UC Davis, University of Florida veterinarians partner with shelters to save feline lives.
Saving the lives of 1 million cats in North American animal shelters over five years seemed like an audacious goal, but in just two years the Million Cat Challenge is halfway there, according to a release from the University of California, Davis.
Kate Hurley, DVM, of the UC Davis Koret Shelter Medicine Program and Julie Levy, DVM, PhD, of the Maddie's Shelter Medicine Program at the University of Florida, founded the program in 2014 with a goal to dramatically decrease euthanasia of cats by helping animal shelters implement key initiatives. To celebrate reaching the halfway milestone, the Million Cat Challenge held an Internet celebration on April 11. Nearly 400 shelters currently participate.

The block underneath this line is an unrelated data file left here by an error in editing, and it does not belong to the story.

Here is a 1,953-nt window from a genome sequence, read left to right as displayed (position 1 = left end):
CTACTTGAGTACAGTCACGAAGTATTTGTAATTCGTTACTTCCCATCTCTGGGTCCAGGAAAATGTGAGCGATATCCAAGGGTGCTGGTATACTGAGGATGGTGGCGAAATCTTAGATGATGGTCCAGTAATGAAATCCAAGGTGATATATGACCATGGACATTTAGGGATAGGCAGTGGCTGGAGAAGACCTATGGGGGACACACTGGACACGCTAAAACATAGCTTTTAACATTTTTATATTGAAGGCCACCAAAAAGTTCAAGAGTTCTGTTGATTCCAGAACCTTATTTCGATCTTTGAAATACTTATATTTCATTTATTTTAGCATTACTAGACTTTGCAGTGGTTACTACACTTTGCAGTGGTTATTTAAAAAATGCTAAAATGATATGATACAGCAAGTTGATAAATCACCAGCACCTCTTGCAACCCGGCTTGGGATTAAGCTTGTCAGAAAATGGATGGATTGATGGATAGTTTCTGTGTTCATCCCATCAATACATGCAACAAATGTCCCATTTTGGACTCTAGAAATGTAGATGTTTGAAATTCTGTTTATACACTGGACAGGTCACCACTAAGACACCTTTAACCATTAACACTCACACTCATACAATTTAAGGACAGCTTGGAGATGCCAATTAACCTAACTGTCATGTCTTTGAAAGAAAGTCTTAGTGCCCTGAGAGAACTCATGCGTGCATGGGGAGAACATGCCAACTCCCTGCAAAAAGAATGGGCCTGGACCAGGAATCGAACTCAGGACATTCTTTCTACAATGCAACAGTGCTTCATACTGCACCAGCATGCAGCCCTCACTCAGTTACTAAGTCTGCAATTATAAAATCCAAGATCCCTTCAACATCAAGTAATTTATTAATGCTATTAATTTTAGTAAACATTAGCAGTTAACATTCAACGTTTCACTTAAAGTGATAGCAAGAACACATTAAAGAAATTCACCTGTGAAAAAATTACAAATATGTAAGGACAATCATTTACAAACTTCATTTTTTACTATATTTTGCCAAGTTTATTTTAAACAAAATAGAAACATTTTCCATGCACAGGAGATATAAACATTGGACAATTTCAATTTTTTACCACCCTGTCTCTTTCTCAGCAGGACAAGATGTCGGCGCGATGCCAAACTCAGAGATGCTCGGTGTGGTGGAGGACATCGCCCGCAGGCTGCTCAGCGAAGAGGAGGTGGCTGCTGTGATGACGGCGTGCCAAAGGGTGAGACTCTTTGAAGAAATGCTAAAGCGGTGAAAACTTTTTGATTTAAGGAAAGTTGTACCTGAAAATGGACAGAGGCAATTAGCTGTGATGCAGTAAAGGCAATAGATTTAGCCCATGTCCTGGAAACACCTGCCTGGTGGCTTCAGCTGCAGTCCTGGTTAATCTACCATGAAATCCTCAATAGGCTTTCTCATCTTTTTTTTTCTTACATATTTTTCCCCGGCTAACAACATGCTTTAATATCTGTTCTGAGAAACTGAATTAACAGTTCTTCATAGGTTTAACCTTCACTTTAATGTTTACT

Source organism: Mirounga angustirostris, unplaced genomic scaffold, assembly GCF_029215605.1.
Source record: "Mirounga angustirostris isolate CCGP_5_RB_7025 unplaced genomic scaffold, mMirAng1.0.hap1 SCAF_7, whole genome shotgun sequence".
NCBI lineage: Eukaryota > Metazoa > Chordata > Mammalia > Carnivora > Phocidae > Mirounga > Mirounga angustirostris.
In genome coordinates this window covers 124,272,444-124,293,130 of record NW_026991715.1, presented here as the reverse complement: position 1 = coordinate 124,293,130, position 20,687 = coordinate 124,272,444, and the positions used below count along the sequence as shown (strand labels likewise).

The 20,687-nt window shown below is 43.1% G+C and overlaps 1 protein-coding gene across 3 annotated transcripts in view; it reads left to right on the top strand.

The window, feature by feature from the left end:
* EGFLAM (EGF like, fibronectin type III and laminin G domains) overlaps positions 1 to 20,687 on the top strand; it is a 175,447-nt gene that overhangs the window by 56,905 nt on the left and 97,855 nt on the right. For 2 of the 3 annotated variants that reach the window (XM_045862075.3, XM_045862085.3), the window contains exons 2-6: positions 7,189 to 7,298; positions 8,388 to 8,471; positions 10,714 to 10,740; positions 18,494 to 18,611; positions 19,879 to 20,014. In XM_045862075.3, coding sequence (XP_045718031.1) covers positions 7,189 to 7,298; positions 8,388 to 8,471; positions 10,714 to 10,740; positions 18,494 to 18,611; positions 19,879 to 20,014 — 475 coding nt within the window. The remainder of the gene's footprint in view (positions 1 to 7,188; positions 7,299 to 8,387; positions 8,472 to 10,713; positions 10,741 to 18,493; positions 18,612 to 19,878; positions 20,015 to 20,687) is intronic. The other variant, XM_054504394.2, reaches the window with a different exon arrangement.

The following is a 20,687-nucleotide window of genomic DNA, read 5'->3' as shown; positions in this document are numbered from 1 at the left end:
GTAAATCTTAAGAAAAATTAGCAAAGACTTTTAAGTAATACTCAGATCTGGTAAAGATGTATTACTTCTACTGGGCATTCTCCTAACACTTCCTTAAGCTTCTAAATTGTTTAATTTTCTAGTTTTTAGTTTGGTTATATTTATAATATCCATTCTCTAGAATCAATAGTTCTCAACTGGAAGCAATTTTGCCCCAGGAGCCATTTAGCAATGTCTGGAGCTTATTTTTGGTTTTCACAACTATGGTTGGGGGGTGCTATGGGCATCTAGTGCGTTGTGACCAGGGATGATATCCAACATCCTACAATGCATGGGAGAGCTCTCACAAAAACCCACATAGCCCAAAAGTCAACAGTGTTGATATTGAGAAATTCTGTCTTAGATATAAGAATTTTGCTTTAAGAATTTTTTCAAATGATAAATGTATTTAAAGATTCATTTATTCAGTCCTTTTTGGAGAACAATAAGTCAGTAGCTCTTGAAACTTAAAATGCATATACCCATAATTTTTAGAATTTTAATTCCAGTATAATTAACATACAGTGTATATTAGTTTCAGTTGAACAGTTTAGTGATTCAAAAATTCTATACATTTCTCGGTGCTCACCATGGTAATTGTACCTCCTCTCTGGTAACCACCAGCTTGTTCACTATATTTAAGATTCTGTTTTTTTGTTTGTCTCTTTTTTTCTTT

Shelters, which have made the challenge available to cat lovers in their communities, have taken the Million Cat Challenge to the half-million milestone more quickly than anyone predicted, the Davis release reports. Levy and Hurley, both shelter medicine pioneers, worked to help shelters design better facilities, optimize operations, and market adoptable pets and services more creatively. “Most importantly, we've found new ways to engage the community as our partner in lifesaving,” Hurley says in the release.
Maddie's Fund, a leading animal welfare foundation, provided the financial support for the challenge.
“The lifesaving work of the Million Cat Challenge and the mind-shift they are creating is extraordinary,” says Amy Zeifang, Maddie's Fund board chairwoman. “Through the efforts of their participants, more than 500,000 lives have been saved so far, with the goal of 1 million or more clearly in sight.”